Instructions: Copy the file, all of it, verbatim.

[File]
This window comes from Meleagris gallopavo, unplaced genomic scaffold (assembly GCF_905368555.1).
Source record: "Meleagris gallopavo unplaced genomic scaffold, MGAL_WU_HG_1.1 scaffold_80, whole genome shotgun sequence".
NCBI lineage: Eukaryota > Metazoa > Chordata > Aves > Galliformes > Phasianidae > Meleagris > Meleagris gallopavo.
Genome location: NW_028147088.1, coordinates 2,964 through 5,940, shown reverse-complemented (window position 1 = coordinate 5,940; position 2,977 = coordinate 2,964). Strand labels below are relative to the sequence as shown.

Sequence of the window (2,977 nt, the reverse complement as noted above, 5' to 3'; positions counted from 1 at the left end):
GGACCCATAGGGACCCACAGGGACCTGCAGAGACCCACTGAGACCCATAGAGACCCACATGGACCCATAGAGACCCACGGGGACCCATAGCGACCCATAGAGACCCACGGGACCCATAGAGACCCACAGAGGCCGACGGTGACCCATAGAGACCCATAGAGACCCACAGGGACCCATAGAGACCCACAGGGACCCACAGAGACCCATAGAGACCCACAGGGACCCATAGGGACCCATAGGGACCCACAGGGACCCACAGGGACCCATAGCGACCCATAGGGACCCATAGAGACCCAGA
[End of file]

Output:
This window comes from Meleagris gallopavo, unplaced genomic scaffold (assembly GCF_905368555.1).
Source record: "Meleagris gallopavo unplaced genomic scaffold, MGAL_WU_HG_1.1 scaffold_80, whole genome shotgun sequence".
NCBI lineage: Eukaryota > Metazoa > Chordata > Aves > Galliformes > Phasianidae > Meleagris > Meleagris gallopavo.
Genome location: NW_028147088.1, coordinates 2,964 through 5,940, shown reverse-complemented (window position 1 = coordinate 5,940; position 2,977 = coordinate 2,964). Strand labels below are relative to the sequence as shown.

Sequence of the window (2,977 nt, the reverse complement as noted above, 5' to 3'; positions counted from 1 at the left end):
GGACCCATAGGGACCCACAGGGACCTGCAGAGACCCACTGAGACCCATAGAGACCCACATGGACCCATAGAGACCCACGGGGACCCATAGCGACCCATAGAGACCCACGGGACCCATAGAGACCCACAGAGGCCGACGGTGACCCATAGAGACCCATAGAGACCCACAGGGACCCATAGAGACCCACAGGGACCCACAGAGACCCATAGAGACCCACAGGGACCCATAGGGACCCATAGGGACCCACAGGGACCCACAGGGACCCATAGCGACCCATAGGGACCCATAGAGACCCAGA